Monday, May 17, 2010

No Simple Victory: A History of the World War II One Only Thinks They Know

Back in March I wrote about the very interesting program about the Battle of Kursk which was broadcasted on RT (Russia Today). The program offered good background into the largest battle of World War II which is little known in the West. An anonymous commenter recommended the book No Simple Victory: World War II in Europe, 1939-1945 as a great eye opener to other aspects of the overlooked elements of World War II. I bought the book and read it during my recent time in the Middle East. I enthusiastically recommend the book to all those interested in a fuller picture of the Second Great War.

No Simple Victory is not a history of the Eastern Front (Nazis and other Axis forces against Soviets) but it properly gives the Eastern Front its rightful place in World War II. That means a majority of the book actually focuses on the Eastern Front. The opening part of the book compares the massive efforts spent by both the Axis and Soviets in battling each other from 1941-45 to the surprisingly much smaller efforts of the Western Allies (the British Empire, Free French, Free Pole, and the United States). The book also does a good job discussing the political setting of 1939-41 when the Soviet Union and the German Reich worked together to divide Eastern Europe between themselves.

A central thesis of the book is that the Eastern Front/Great Patriotic War was almost a separate conflict than the smaller Western Front. The Western Allies originally went to war free Poland and stop German aggression. There were no policies to topple the Nazis or any other Axis government at that time. The Soviets fought to (1939-41) conquer eastern Poland, conquer the Baltic states, expand into Finland, and gain a sphere of influence in Eastern Europe. The 1941-45 Soviet agenda was to regain lands lost to the Axis and expand into Central Europe. At the end of the war the Western Allies did help achieve the goal of stopping German aggression but Poland was still under tyranny and all the other Soviet war goals were accomplished. The Cold War became an extension of World War II when the Western Allies sought to curb the expansionist goals of the much more mighty Soviet Union.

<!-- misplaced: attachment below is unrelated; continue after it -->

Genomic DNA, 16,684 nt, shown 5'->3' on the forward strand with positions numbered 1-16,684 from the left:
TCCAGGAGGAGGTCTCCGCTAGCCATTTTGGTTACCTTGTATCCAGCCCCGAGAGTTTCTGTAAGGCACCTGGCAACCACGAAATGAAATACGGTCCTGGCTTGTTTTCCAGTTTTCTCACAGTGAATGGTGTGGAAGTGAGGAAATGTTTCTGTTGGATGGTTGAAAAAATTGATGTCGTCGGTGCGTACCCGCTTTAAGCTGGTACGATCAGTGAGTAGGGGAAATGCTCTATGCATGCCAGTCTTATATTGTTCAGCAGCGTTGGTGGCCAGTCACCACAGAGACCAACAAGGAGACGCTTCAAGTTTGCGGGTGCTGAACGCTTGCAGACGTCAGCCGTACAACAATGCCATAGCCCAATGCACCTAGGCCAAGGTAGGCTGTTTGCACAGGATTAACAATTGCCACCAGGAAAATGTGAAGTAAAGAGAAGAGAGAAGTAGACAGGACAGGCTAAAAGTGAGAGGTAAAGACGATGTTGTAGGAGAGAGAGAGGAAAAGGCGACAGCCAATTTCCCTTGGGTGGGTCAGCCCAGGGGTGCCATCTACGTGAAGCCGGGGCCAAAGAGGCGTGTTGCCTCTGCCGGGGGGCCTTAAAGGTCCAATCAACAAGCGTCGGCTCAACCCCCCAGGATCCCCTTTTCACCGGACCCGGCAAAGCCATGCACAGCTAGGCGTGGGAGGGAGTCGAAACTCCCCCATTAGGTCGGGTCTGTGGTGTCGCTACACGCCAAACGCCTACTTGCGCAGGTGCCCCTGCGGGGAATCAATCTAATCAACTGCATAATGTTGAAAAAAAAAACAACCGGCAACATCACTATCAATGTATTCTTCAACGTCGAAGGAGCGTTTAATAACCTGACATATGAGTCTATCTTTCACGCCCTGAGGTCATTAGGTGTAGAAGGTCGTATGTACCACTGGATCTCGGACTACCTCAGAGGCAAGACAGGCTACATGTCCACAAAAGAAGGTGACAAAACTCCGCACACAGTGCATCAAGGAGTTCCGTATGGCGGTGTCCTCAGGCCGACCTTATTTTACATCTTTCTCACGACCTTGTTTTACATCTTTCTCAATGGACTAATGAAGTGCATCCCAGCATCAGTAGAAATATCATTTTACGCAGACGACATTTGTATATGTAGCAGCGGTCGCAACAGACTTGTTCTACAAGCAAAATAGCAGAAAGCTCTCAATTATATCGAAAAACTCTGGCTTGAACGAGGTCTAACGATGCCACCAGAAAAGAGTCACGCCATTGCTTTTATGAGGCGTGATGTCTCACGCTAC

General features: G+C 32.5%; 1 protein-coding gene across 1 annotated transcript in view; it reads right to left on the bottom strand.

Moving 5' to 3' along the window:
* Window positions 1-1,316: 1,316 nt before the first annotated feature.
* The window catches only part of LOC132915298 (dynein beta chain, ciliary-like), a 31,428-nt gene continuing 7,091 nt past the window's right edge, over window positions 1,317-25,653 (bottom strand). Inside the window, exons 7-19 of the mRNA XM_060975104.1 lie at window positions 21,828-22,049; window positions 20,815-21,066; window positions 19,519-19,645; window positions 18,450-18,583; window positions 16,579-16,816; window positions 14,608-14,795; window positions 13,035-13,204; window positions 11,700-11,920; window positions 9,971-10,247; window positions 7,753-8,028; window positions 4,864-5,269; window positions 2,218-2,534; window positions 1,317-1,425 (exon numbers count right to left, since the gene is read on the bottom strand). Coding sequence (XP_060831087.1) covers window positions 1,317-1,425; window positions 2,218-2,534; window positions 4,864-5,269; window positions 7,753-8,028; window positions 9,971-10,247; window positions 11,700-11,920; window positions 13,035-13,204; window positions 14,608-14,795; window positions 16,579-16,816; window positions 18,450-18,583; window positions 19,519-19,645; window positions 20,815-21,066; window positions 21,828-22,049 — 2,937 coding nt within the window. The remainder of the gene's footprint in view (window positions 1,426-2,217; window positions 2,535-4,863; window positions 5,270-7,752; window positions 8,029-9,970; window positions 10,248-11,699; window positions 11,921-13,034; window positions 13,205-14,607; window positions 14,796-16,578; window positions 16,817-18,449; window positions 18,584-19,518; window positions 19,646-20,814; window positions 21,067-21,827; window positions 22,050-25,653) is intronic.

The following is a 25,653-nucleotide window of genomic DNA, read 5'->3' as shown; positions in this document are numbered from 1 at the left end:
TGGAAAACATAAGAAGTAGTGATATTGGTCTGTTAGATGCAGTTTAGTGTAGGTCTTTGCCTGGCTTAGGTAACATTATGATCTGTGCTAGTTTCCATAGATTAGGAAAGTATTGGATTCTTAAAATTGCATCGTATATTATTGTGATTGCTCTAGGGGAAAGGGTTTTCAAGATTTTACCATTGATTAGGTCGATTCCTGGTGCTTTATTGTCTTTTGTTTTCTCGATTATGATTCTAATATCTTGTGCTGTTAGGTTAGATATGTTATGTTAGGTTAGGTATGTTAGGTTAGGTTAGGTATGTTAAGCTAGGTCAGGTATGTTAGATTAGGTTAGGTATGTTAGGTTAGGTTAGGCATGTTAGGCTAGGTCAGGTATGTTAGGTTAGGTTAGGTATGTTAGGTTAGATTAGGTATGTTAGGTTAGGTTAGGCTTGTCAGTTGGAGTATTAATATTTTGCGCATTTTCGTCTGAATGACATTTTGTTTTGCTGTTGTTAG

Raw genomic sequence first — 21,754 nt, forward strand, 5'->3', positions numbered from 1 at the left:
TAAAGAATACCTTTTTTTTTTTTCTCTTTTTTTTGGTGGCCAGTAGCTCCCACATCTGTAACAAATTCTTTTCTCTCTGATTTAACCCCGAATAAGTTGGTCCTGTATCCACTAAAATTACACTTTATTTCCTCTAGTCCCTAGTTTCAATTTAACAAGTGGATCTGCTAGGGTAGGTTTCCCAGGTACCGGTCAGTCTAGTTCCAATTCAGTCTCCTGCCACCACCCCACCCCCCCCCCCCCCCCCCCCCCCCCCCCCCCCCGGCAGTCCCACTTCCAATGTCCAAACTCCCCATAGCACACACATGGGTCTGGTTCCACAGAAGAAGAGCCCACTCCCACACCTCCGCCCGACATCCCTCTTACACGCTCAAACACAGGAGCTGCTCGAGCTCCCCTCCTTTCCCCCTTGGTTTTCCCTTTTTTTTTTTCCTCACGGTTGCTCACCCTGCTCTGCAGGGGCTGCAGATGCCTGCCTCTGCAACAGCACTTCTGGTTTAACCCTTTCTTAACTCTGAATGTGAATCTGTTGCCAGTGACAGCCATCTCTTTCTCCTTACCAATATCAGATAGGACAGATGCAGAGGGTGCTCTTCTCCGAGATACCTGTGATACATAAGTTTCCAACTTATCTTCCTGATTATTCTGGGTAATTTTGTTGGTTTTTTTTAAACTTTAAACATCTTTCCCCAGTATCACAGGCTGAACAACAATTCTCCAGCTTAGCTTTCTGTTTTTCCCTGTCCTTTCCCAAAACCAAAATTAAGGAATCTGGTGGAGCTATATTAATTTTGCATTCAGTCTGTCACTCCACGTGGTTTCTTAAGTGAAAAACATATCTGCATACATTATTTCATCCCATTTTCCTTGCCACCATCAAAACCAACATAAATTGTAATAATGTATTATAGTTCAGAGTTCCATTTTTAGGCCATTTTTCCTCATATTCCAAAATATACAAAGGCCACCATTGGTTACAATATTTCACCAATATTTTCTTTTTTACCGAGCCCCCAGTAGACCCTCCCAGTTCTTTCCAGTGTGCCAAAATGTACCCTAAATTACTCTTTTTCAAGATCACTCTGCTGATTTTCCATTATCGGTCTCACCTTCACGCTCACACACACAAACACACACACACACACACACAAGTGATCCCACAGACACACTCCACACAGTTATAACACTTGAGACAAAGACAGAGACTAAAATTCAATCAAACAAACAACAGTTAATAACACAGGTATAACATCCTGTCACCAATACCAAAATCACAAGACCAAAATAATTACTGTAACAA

Unlike other World War II books No Simple Victory does a great job discussing political and civilian matters. Everything from daily lives, the war's effect on various professions, sex, religion, and economics are discussed.

While not complete, I would have preferred more information on the Forrest Brothers and the anti-Soviet resistance in Ukraine et al that lasted into the 1960s, No Simple Victory is by far the most complete history of the European theater of World War II I have ever read.

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